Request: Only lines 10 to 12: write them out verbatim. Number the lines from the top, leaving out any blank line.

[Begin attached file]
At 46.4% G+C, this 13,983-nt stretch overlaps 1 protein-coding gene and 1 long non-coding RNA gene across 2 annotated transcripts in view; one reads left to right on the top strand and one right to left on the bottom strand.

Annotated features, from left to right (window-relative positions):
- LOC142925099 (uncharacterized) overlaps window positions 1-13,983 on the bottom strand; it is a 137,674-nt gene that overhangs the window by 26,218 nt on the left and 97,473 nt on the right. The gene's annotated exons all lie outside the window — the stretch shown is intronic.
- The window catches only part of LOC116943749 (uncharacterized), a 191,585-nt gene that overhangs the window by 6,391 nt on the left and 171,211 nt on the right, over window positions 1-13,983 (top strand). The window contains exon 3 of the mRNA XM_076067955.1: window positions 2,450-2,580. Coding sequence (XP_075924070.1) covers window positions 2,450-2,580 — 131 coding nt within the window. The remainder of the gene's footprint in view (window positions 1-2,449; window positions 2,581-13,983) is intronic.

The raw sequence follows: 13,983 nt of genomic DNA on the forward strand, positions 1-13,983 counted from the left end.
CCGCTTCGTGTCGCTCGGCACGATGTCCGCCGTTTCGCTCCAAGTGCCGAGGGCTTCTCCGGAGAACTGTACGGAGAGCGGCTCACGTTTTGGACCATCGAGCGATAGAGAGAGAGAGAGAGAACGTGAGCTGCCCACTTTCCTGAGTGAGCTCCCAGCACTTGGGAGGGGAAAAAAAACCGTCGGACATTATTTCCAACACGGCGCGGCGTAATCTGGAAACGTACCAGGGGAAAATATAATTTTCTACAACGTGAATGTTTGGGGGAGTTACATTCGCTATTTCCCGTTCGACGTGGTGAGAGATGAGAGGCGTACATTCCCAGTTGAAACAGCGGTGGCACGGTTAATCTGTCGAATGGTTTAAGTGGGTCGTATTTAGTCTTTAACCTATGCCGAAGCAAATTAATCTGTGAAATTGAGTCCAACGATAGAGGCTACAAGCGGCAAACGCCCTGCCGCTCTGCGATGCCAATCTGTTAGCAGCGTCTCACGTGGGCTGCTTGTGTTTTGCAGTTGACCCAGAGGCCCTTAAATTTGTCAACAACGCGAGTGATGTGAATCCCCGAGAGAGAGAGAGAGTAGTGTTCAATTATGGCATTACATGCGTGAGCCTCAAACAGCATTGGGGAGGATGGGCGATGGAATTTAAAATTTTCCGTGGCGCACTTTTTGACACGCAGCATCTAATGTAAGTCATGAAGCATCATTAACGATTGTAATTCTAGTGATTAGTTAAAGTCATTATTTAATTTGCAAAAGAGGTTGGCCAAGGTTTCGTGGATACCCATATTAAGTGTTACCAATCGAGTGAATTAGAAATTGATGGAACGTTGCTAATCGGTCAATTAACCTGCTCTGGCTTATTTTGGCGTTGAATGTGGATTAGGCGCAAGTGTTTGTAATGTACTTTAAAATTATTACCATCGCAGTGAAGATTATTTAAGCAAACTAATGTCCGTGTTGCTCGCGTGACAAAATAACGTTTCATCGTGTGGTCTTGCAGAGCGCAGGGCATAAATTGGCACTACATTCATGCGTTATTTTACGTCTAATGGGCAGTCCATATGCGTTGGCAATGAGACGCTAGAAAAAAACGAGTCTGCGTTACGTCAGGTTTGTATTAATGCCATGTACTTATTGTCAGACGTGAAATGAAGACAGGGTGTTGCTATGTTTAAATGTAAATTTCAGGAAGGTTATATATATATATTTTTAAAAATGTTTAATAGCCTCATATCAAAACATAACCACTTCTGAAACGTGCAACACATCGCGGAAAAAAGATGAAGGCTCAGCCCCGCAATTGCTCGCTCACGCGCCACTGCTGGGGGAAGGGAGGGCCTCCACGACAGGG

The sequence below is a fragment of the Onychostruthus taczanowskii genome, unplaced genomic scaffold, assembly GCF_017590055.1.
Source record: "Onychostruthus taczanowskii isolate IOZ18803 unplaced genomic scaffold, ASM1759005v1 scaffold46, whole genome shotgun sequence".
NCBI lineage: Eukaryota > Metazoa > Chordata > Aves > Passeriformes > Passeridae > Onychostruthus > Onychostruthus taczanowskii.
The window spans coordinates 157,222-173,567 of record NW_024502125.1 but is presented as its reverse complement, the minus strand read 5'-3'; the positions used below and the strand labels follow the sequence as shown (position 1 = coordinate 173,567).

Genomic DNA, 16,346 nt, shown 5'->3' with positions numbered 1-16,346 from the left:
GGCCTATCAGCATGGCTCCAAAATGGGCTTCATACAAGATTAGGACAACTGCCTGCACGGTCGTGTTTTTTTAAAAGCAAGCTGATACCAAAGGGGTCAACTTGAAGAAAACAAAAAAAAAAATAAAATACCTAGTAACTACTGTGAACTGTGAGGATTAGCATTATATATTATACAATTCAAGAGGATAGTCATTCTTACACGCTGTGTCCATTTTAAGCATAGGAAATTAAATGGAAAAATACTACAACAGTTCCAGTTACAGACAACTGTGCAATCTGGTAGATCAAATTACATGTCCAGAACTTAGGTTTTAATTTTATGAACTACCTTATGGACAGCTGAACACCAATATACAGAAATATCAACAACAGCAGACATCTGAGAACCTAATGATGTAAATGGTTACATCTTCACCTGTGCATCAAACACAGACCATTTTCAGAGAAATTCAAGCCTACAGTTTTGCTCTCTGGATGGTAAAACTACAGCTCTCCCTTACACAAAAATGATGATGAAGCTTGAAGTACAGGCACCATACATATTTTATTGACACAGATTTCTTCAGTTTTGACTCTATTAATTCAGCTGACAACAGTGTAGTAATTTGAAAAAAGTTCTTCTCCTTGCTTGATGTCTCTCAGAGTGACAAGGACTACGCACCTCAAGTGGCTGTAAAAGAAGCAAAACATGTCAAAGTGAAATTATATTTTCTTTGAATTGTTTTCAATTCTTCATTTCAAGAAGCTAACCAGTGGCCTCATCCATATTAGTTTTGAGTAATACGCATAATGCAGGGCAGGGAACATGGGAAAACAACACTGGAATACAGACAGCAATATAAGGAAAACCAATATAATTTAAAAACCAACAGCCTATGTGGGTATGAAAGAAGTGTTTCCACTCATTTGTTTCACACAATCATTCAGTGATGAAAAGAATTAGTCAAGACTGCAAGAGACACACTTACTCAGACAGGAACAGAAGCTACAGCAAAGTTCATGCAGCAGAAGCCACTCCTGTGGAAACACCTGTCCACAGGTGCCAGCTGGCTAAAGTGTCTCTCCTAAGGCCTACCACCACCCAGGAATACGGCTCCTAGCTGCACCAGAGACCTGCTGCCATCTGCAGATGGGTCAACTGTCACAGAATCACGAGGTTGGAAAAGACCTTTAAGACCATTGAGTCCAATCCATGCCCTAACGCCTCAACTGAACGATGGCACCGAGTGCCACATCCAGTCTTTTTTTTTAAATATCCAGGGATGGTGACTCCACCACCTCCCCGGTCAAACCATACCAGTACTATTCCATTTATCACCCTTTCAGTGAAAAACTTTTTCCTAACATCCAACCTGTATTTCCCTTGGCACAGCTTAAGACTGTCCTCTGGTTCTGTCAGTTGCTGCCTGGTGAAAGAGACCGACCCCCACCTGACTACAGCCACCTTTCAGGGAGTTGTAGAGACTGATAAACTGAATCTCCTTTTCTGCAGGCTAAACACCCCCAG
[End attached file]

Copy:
The window spans coordinates 157,222-173,567 of record NW_024502125.1 but is presented as its reverse complement, the minus strand read 5'-3'; the positions used below and the strand labels follow the sequence as shown (position 1 = coordinate 173,567).

Genomic DNA, 16,346 nt, shown 5'->3' with positions numbered 1-16,346 from the left:
GGCCTATCAGCATGGCTCCAAAATGGGCTTCATACAAGATTAGGACAACTGCCTGCACGGTCGTGTTTTTTTAAAAGCAAGCTGATACCAAAGGGGTCAACTTGAAGAAAACAAAAAAAAAAATAAAATACCTAGTAACTACTGTGAACTGTGAGGATTAGCATTATATATTATACAATTCAAGAGGATAGTCATTCTTACACGCTGTGTCCATTTTAAGCATAGGAAATTAAATGGAAAAATACTACAACAGTTCCAGTTACAGACAACTGTGCAATCTGGTAGATCAAATTACATGTCCAGAACTTAGGTTTTAATTTTATGAACTACCTTATGGACAGCTGAACACCAATATACAGAAATATCAACAACAGCAGACATCTGAGAACCTAATGATGTAAATGGTTACATCTTCACCTGTGCATCAAACACAGACCATTTTCAGAGAAATTCAAGCCTACAGTTTTGCTCTCTGGATGGTAAAACTACAGCTCTCCCTTACACAAAAATGATGATGAAGCTTGAAGTACAGGCACCATACATATTTTATTGACACAGATTTCTTCAGTTTTGACTCTATTAATTCAGCTGACAACAGTGTAGTAATTTGAAAAAAGTTCTTCTCCTTGCTTGATGTCTCTCAGAGTGACAAGGACTACGCACCTCAAGTGGCTGTAAAAGAAGCAAAACATGTCAAAGTGAAATTATATTTTCTTTGAATTGTTTTCAATTCTTCATTTCAAGAAGCTAACCAGTGGCCTCATCCATATTAGTTTTGAGTAATACGCATAATGCAGGGCAGGGAACATGGGAAAACAACACTGGAATACAGACAGCAATATAAGGAAAACCAATATAATTTAAAAACCAACAGCCTATGTGGGTATGAAAGAAGTGTTTCCACTCATTTGTTTCACACAATCATTCAGTGATGAAAAGAATTAGTCAAGACTGCAAGAGACACACTTACTCAGACAGGAACAGAAGCTACAGCAAAGTTCATGCAGCAGAAGCCACTCCTGTGGAAACACCTGTCCACAGGTGCCAGCTGGCTAAAGTGTCTCTCCTAAGGCCTACCACCACCCAGGAATACGGCTCCTAGCTGCACCAGAGACCTGCTGCCATCTGCAGATGGGTCAACTGTCACAGAATCACGAGGTTGGAAAAGACCTTTAAGACCATTGAGTCCAATCCATGCCCTAACGCCTCAACTGAACGATGGCACCGAGTGCCACATCCAGTCTTTTTTTTTAAATATCCAGGGATGGTGACTCCACCACCTCCCCGGTCAAACCATACCAGTACTATTCCATTTATCACCCTTTCAGTGAAAAACTTTTTCCTAACATCCAACCTGTATTTCCCTTGGCACAGCTTAAGACTGTCCTCTGGTTCTGTCAGTTGCTGCCTGGTGAAAGAGACCGACCCCCACCTGACTACAGCCACCTTTCAGGGAGTTGTAGAGACTGATAAACTGAATCTCCTTTTCTGCAGGCTAAACACCCCCAG